For numbers of more than three digits, use a comma after every third digit from right to left.

Right: $1000
Right: Piedmont Central will provide housing for 1,100 students.
Wrong: $1000

For numbers beyond thousands that do not involve currency, spell out numbers under 10, and use the appropriate word to describe the quantity.

Right: Nearly three million people live in Chicago.
Right: Apple sold more than 590 million iPhones between 2007-14.
Wrong: According to the United States Department of Agriculture, an estimated 133,000,000,000 pounds of food went uneaten in 2010.

Avoid starting sentences with numbers; however, if you must, spell out the number unless it’s a year.

Right: Twenty students registered.
Right: 1914 was an important year.


Always use numerals (including the numbers 0–9) and spell out the word “percent” in text. “Percent” takes a singular verb when standing alone. When it’s followed by the preposition “of,” use a verb that agrees with the object of the preposition: use a singular verb if the object is singular, and use a plural verb if the object is plural.

Right: Only 8 percent of the class voted.
Right: He believes 50 percent is enough.
Right: He believes 60 percent of the membership is coming.
Right: He believes 60 percent of the members are coming.

Use the percent symbol (%) only in charts or figures and in academic, statistical or technical writing.


Use the abbreviation “No.” before a numeral when writing about rankings. If a ranking works best with words like “most” or “best,” you may use ordinal numbers instead, such as “fifth most innovative” and “14th best.” (Heed conventions for using numbers in text found in Numbers) Do not use the pound symbol (#) in text, but allowances can be made for graphic design call-outs.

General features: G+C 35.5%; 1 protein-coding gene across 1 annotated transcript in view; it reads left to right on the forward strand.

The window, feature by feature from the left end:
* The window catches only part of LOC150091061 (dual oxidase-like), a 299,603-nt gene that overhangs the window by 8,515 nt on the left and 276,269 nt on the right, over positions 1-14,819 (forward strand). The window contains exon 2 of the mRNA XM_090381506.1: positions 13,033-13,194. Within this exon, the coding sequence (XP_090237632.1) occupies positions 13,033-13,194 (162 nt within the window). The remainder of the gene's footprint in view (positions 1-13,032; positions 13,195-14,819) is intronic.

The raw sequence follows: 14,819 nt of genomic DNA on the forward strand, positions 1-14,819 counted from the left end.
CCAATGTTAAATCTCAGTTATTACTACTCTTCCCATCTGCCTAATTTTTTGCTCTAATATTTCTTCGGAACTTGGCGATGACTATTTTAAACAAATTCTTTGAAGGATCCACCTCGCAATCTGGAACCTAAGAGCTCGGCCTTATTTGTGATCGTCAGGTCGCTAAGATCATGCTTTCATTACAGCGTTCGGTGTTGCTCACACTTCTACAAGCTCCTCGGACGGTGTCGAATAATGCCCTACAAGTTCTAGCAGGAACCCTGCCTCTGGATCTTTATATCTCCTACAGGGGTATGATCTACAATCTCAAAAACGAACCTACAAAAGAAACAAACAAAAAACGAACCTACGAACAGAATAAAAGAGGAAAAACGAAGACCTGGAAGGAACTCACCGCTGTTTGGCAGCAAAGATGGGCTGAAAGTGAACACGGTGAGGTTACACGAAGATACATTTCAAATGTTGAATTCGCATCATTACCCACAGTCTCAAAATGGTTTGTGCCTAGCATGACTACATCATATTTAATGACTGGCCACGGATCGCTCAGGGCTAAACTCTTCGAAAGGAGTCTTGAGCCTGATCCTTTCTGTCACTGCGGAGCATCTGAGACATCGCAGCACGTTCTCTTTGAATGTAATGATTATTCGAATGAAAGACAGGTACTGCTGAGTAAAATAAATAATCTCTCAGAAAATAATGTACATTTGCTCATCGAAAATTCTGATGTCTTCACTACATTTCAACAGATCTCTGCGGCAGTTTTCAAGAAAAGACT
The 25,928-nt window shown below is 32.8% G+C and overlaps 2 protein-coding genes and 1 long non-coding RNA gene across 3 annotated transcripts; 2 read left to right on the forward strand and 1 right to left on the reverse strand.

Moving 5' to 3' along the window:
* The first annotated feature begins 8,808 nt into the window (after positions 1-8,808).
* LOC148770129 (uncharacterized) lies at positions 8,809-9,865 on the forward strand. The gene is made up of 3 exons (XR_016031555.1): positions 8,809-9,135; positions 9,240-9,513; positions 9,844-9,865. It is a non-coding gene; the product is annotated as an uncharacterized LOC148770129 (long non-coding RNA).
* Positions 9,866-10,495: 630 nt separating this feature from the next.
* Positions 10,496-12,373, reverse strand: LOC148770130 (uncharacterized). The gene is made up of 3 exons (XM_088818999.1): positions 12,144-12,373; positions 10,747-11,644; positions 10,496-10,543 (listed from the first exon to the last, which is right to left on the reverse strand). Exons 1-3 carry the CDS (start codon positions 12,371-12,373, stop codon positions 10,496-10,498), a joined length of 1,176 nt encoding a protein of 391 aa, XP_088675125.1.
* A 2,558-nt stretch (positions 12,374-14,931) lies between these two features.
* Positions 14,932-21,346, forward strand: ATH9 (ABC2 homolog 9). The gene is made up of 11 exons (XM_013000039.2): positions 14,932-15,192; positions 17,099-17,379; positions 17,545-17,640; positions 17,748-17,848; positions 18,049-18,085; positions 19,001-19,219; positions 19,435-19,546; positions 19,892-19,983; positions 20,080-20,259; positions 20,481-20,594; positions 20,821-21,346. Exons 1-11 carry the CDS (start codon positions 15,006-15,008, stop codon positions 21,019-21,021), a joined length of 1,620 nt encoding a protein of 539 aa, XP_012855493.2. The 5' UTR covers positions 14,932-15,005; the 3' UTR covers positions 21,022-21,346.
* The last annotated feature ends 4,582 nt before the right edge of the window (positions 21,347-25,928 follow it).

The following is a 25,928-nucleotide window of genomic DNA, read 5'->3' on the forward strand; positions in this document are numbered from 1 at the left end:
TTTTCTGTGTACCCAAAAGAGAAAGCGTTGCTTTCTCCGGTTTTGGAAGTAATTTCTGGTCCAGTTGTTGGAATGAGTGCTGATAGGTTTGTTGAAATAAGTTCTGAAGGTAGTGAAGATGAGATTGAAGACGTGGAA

Right: Georgia State University is ranked the No. 5 most innovative university in the nation.
Right: Georgia State’s College of Law has the sixth best health law program in the United States.
Wrong: Georgia State has the nation’s #14 most diverse student body.

Telephone Numbers

If a publication is strictly for use on campus, you may omit the area code and first two digits. Use the “3” followed by a hyphen and the four-digit extension.

Right: Call us at 3-3151.

If the publication may or will be sent off campus, include the area code as part of the complete number. Use a hyphen between the area code and number. When using telephone numbers for publication, you may wish to check for accuracy by calling the number before the final edit.

Right: 404-413-2000
Wrong: 404/471-2000

If you use more than one number, separate them with the word “or” in text or with a slash in an address listing. When providing telephone, fax and cell phone numbers in an address listing, identify each.

Right: Call me at 404-413-3025/1357.
Right: Phone: 404-471-3151
Fax: 404-471-5812
Cell: 678-656-8139


Use lowercase with periods for “a.m.” and “p.m.” When writing a time that falls on the hour, do not use “:00.” Simply state the hour with “a.m.,” “p.m.” or “o’clock.” Use “noon” and “midnight,” never “12 p.m.” or “12 a.m.” To designate a range of time, use an en dash. If preferred, you may add a single space to either side of the en dash.

Right: 3 p.m.
Right:3-5 p.m.
Right: 9 a.m. – 5 p.m.
Right: Noon-1 p.m.
Right: The concert begins at 8:30 p.m.
Right: The concert begins at 8 o’clock.
Wrong: 3:00 p.m.
Wrong: 3 p.m.-5 p.m.
Wrong: 12 noon, 12 p.m.
Wrong: 12 midnight, 12 a.m.

When designating a time of day along with its date and day of the week, follow this sequence: day of week, date, time of day.

Right: Wednesday, Sept. 8, at 2 p.m.